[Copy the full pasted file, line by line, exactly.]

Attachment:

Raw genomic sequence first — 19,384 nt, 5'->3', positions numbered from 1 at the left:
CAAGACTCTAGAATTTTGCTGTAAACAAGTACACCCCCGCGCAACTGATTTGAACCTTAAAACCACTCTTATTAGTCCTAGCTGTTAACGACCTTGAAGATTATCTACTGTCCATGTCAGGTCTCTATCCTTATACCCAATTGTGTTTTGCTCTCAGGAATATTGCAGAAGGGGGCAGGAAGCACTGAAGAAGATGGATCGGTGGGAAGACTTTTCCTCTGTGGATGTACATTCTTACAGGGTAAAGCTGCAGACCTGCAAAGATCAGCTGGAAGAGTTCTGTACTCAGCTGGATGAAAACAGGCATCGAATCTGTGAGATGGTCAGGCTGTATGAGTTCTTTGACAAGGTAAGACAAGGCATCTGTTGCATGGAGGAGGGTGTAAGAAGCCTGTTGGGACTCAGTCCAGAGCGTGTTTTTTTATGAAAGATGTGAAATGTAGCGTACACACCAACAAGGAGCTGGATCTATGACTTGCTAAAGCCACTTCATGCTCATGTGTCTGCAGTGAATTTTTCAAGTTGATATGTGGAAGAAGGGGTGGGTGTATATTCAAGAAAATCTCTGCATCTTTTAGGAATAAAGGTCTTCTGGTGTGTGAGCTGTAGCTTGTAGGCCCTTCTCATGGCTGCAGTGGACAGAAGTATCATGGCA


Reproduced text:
Raw genomic sequence first — 19,384 nt, 5'->3', positions numbered from 1 at the left:
CAAGACTCTAGAATTTTGCTGTAAACAAGTACACCCCCGCGCAACTGATTTGAACCTTAAAACCACTCTTATTAGTCCTAGCTGTTAACGACCTTGAAGATTATCTACTGTCCATGTCAGGTCTCTATCCTTATACCCAATTGTGTTTTGCTCTCAGGAATATTGCAGAAGGGGGCAGGAAGCACTGAAGAAGATGGATCGGTGGGAAGACTTTTCCTCTGTGGATGTACATTCTTACAGGGTAAAGCTGCAGACCTGCAAAGATCAGCTGGAAGAGTTCTGTACTCAGCTGGATGAAAACAGGCATCGAATCTGTGAGATGGTCAGGCTGTATGAGTTCTTTGACAAGGTAAGACAAGGCATCTGTTGCATGGAGGAGGGTGTAAGAAGCCTGTTGGGACTCAGTCCAGAGCGTGTTTTTTTATGAAAGATGTGAAATGTAGCGTACACACCAACAAGGAGCTGGATCTATGACTTGCTAAAGCCACTTCATGCTCATGTGTCTGCAGTGAATTTTTCAAGTTGATATGTGGAAGAAGGGGTGGGTGTATATTCAAGAAAATCTCTGCATCTTTTAGGAATAAAGGTCTTCTGGTGTGTGAGCTGTAGCTTGTAGGCCCTTCTCATGGCTGCAGTGGACAGAAGTATCATGGCA